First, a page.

Sydney Hudson came from the same regiment as Norman Field, then the Kent Intelligence Officer. He was born in Tunbridge Wells and before the war lived in Switzerland. He was part of British Olympic Ski team at the 1936 Olympics. He was also winner of the amateur prize at the 1939 Swiss Open. Having joined the ranks in June 1940, he was commissioned on 14 Feb 1941.
He joined Auxiliary Units in East Kent later in 1941. In his autobiography, Hudson describes being based near Ashford, presumably at The Garth. He was providing field and weapons training to a group of six to eight patrols. He also had a car to travel around and supervise construction of OBs. While attending week long course at Coleshill in December 1941, he mentioned that he could speak French during his end of course interview with the commander. He was asked to write formally confirming this. He did so on his return from the course, though only after discovering he had left all his blankets behind at Coleshill.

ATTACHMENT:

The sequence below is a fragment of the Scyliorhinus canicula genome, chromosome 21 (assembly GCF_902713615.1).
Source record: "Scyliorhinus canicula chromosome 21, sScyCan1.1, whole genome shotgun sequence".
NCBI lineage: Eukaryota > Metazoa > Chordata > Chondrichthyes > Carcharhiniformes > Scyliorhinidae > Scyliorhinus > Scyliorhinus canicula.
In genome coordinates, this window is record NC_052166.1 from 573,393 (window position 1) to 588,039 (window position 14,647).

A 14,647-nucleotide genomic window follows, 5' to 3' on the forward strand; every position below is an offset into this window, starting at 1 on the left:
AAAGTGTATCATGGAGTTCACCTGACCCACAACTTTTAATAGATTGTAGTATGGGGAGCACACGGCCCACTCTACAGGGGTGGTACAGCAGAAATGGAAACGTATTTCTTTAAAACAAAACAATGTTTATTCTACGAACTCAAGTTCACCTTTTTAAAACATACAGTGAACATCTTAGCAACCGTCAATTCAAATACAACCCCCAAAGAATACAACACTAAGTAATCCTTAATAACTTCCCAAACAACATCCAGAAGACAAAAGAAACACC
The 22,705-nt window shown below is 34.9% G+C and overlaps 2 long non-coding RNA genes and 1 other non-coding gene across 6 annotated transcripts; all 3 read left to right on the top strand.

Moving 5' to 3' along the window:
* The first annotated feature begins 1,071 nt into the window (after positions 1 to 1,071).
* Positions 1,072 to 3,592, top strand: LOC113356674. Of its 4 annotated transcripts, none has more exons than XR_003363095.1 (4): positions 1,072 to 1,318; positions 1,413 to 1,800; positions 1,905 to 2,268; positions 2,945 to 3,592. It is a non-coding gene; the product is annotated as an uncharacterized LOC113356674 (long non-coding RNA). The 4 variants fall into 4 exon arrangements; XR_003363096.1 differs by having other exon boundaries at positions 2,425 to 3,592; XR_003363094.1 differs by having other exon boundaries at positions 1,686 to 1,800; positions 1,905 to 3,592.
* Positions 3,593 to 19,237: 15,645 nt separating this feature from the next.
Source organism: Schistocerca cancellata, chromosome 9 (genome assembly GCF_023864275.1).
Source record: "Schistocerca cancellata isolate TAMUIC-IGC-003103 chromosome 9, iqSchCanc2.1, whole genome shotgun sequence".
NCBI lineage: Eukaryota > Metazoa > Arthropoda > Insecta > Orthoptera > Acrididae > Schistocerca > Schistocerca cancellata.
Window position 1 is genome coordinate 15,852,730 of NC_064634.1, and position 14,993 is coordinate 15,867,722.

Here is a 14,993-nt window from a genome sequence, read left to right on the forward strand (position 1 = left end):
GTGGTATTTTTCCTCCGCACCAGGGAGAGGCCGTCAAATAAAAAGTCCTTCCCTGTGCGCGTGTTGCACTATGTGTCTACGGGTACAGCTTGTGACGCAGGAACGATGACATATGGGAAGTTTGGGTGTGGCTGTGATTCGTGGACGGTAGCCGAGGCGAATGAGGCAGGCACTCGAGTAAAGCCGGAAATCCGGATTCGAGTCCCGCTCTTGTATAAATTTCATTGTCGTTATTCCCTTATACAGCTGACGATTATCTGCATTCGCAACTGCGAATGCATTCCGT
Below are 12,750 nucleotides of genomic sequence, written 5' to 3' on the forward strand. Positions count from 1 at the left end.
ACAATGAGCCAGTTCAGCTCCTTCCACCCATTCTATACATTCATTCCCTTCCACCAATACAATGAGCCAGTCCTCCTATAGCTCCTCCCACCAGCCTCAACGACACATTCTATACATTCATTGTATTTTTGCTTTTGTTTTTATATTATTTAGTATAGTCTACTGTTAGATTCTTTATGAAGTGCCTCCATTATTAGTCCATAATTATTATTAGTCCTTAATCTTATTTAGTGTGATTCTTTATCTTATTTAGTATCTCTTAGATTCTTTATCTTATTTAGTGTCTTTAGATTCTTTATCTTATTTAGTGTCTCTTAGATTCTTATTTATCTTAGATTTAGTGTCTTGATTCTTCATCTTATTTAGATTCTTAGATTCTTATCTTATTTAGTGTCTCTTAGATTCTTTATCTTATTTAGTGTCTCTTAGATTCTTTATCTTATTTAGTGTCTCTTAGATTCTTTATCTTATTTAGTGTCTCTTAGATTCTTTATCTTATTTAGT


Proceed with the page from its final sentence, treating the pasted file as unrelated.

As a fluent French speaker, albeit with an obvious Swiss accent, he was an obvious candidate for SOE and, after training at a Special Training School near Guilford, was dropped into Vichy France in September 1942. He was soon betrayed and spent 15 months in jail, before fortunately benefiting from a mass jail break and escaped over the Pyrennes to Spain, then back to Britain. Before long he was back in France in charge of the Headmaster Circuit. Subsequently he went to the Far East with Force 136, operating behind the lines in Thailand, flying in and out of airfields virtually under the noses of the Japanese, thanks to the Royal Thai Army and Air Force, who closely cooperated with the Allies.
He was awarded a DSO on 21 Jun 1945 for his service with SOE and retired as a Lieutenant Colonel in the Intelligence Corps in 1949.
Undercover Operator, Sydney Hudson